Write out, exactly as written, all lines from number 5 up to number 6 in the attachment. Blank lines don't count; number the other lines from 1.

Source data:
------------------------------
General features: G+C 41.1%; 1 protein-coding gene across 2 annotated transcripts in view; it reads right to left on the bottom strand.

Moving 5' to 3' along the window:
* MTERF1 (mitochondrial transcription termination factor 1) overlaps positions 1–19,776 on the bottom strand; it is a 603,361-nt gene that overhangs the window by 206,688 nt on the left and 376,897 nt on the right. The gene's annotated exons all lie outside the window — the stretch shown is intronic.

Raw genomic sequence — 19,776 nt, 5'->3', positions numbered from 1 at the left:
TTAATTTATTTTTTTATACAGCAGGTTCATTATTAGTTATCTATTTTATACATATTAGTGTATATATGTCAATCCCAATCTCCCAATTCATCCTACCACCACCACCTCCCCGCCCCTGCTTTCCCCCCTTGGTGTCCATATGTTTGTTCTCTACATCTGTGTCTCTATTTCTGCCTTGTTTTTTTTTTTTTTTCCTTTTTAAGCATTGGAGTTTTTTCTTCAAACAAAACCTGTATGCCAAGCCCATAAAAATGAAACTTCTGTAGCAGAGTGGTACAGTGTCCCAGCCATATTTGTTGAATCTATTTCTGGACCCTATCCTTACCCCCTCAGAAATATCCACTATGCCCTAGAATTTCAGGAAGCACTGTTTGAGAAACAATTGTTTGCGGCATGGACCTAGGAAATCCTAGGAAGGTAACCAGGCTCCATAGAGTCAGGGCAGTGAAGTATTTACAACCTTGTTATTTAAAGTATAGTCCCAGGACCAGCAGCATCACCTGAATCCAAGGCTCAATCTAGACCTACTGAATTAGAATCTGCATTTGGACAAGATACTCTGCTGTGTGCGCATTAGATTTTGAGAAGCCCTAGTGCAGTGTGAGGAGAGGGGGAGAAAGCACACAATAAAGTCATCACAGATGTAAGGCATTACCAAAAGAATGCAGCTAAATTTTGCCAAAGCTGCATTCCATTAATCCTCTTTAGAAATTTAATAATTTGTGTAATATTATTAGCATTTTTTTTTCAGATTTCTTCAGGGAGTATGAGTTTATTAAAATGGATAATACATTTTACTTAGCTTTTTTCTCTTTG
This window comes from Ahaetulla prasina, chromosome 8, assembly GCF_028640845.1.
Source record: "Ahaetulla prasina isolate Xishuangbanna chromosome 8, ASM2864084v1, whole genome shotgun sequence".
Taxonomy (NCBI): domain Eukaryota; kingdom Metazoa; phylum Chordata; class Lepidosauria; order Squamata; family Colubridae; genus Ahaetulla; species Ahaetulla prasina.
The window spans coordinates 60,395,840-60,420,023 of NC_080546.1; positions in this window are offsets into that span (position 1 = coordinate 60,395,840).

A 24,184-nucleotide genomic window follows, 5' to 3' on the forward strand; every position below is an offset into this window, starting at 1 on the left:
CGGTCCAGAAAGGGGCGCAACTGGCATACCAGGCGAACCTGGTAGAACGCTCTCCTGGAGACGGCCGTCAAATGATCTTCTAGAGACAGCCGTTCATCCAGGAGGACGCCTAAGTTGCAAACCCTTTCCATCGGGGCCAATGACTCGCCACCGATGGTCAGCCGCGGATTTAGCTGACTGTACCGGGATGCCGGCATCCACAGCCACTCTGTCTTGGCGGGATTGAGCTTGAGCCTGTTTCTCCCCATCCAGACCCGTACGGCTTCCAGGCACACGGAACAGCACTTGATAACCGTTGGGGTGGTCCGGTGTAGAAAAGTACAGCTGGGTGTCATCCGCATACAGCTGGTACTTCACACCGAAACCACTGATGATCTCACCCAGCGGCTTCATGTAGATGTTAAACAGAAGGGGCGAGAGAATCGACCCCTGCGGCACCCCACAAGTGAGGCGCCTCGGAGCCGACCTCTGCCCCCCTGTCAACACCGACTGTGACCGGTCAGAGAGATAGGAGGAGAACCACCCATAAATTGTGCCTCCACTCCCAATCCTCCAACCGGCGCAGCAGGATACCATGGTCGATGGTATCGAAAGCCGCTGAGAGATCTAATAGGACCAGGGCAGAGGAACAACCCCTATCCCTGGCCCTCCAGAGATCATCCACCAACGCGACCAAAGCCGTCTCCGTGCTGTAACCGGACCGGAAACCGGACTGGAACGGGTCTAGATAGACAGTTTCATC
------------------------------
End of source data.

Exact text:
TTAATTTATTTTTTTATACAGCAGGTTCATTATTAGTTATCTATTTTATACATATTAGTGTATATATGTCAATCCCAATCTCCCAATTCATCCTACCACCACCACCTCCCCGCCCCTGCTTTCCCCCCTTGGTGTCCATATGTTTGTTCTCTACATCTGTGTCTCTATTTCTGCCTTGTTTTTTTTTTTTTTTCCTTTTTAAGCATTGGAGTTTTTTCTTCAAACAAAACCTGTATGCCAAGCCCATAAAAATGAAACTTCTGTAGCAGAGTGGTACAGTGTCCCAGCCATATTTGTTGAATCTATTTCTGGACCCTATCCTTACCCCCTCAGAAATATCCACTATGCCCTAGAATTTCAGGAAGCACTGTTTGAGAAACAATTGTTTGCGGCATGGACCTAGGAAATCCTAGGAAGGTAACCAGGCTCCATAGAGTCAGGGCAGTGAAGTATTTACAACCTTGTTATTTAAAGTATAGTCCCAGGACCAGCAGCATCACCTGAATCCAAGGCTCAATCTAGACCTACTGAATTAGAATCTGCATTTGGACAAGATACTCTGCTGTGTGCGCATTAGATTTTGAGAAGCCCTAGTGCAGTGTGAGGAGAGGGGGAGAAAGCACACAATAAAGTCATCACAGATGTAAGGCATTACCAAAAGAATGCAGCTAAATTTTGCCAAAGCTGCATTCCATTAATCCTCTTTAGAAATTTAATAATTTGTGTAATATTATTAGCATTTTTTTTTCAGATTTCTTCAGGGAGTATGAGTTTATTAAAATGGATAATACATTTTACTTAGCTTTTTTCTCTTTG
This window comes from Ahaetulla prasina, chromosome 8, assembly GCF_028640845.1.